I have alluded from time to time to America’s unclean hands in tensions with Russia and/or Vladimir Putin, and specifically to our expansion of NATO right up to Russian borders.
Wednesday, I learned that it’s worse than that. We weren’t acting obliviously. The first Bush administration specifically argued that it was in Russia’s interests that the reunited German be in the NATO orbit, but that NATO would expand no further:
When Gorbachev signaled that unlike his predecessors he had no intention of using force to maintain the Soviet Empire, it almost immediately disintegrated. With that, momentum for German reunification became all but irresistible.
By the end of 1989, the issue facing policymakers on both sides of the rapidly vanishing Iron Curtain was not whether reunification should occur, but where a reunited Germany would fit in a radically transformed political landscape … No one—including German Chancellor Helmut Kohl—thought it a good idea to allow this new Germany to become a free-floater, situated in the center of Europe but untethered from the sort of restraints that the Cold War had imposed.
For Washington, London, and Paris, the solution was obvious: keep the Germans in a warm but firm embrace. Ensuring that a united Germany remained part of NATO would reduce the likelihood of it choosing at some future date to strike an independent course.
The challenge facing the Western allies was to persuade Gorbachev to see the wisdom of this proposition …
To make that prospect palatable, the Bush administration assured the Soviets that they had nothing to fear from a Western alliance that included a united Germany. NATO no longer viewed the USSR as an adversary. Apart from incorporating the territory of the former East Germany, the alliance was going to stay put. Washington was sensitive to and would respect Russia’s own security interests. So at least U.S. officials claimed.
Thanks to newly declassified documents published by the National Security Archive, we now have a clearer appreciation of just how explicit those assurances were. Among the documents is the transcript of an especially revealing conversation between Gorbachev and Secretary of State James Baker in Moscow on February 9, 1990.
… [T]here was no need for Gorbachev to trouble himself about NATO …
“We understand,” Baker continued, “that not only for the Soviet Union but for other European countries as well it is important to have guarantees that if the United States keeps its presence in Germany within the framework of NATO, not an inch of NATO’s present military jurisdiction will spread in an eastern direction [emphasis added].” …
Gorbachev replied, remarking only that “it goes without saying that a broadening of the NATO zone is not acceptable.”
To which Baker responded: “We agree with that.”
Later that very year German reunification became an accomplished fact. By the end of the following year, Gorbachev was out of a job and the Soviet Union had become defunct. Before another 12 months had passed, Baker’s boss lost his bid for a second term as Americans elected their first post-Cold War president. By this time, countries of the former Warsaw Pact were already clamoring to join NATO. The administration of Bill Clinton proved more than receptive to such appeals. As a consequence, the assurances given to Gorbachev were rendered inoperative.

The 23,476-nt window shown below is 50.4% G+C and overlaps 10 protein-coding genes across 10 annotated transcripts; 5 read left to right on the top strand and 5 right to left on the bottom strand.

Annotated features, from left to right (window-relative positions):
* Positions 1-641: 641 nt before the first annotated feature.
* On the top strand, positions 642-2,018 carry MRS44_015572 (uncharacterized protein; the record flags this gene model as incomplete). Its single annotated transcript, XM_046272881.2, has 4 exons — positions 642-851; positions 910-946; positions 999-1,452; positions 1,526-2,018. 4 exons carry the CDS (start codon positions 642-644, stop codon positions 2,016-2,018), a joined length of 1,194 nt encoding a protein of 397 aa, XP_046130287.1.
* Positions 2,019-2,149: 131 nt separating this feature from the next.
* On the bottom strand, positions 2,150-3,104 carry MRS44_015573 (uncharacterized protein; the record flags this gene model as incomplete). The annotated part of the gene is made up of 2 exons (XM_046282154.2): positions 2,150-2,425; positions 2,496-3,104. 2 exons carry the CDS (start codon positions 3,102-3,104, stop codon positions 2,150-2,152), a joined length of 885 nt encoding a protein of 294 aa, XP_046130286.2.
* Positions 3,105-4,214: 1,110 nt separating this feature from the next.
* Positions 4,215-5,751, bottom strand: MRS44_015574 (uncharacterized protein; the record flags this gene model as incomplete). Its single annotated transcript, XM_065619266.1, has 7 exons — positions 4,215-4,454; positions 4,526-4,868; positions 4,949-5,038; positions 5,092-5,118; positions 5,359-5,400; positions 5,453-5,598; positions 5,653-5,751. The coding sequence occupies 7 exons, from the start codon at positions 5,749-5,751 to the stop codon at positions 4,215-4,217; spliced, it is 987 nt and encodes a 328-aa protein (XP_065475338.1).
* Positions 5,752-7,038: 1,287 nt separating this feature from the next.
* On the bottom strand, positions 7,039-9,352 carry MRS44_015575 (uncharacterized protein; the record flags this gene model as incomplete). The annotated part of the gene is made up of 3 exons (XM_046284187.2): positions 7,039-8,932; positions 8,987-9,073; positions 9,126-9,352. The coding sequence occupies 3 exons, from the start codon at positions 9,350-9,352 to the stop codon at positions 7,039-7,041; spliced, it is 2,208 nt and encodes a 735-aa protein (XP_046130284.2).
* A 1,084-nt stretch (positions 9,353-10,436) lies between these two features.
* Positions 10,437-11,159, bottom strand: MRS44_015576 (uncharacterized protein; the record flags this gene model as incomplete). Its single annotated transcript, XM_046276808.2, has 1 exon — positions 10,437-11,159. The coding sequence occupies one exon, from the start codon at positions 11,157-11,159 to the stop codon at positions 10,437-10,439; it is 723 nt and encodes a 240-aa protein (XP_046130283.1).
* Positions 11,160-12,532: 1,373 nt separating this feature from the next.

NATO’s eastward march commenced, with the alliance eventually incorporating not only former Soviet satellites but even former Soviet republics … apparently assuming that Kremlin leaders had no recourse but to concede.
… Clinton’s successors even toyed with the idea of inviting Georgia and Ukraine to join NATO …
At that point, a Kremlin leader less trusting of the West than Gorbachev had been decided that enough was enough. Vladimir Putin, a very nasty piece of work but also arguably a Russian patriot, made it clear that NATO’s eastward expansion had ended. Putin’s 2008 armed intervention in Georgia, annexation of the Crimea in 2014, and multiple incursions into Ukraine beginning that same year elicited howls of protest from the Washington commentariat. Putin, they charged, was trampling on the “norms” of international conduct that were supposed to govern behavior in the post-Cold War world.
But Putin was not wrong to observe that the United States routinely exempted itself from any such norms when it perceived its own vital interests to be at stake …
Today’s NATO consists of 29 nations, nearly double what its membership was when Secretary Baker promised Gorbachev that the alliance would not advance a single inch eastward …
In today’s Washington, where Russophobia runs rampant, it has become fashionable to speak of a New Cold War, provoked by Putin’s aggressive actions. Yet if we are indeed embarking upon a new age of brinksmanship, we can trace its origins to 1990 when Putin was merely a disgruntled KGB colonel and we were playing the Soviets for suckers.
In his meeting with Gorbachev, Baker expressed regret about the victorious allies mismanaging the opportunity for peace created by the end of World War II. A similar judgment applies to the opportunity for peace created by the end of the Cold War. Upon reflection, the United States might have been better served had it honored its 1990 commitment to Gorbachev.
(Andrew J. Bacevich, emphasis added)
But we have always been at war with Eastasia, haven’t we?
* * * * *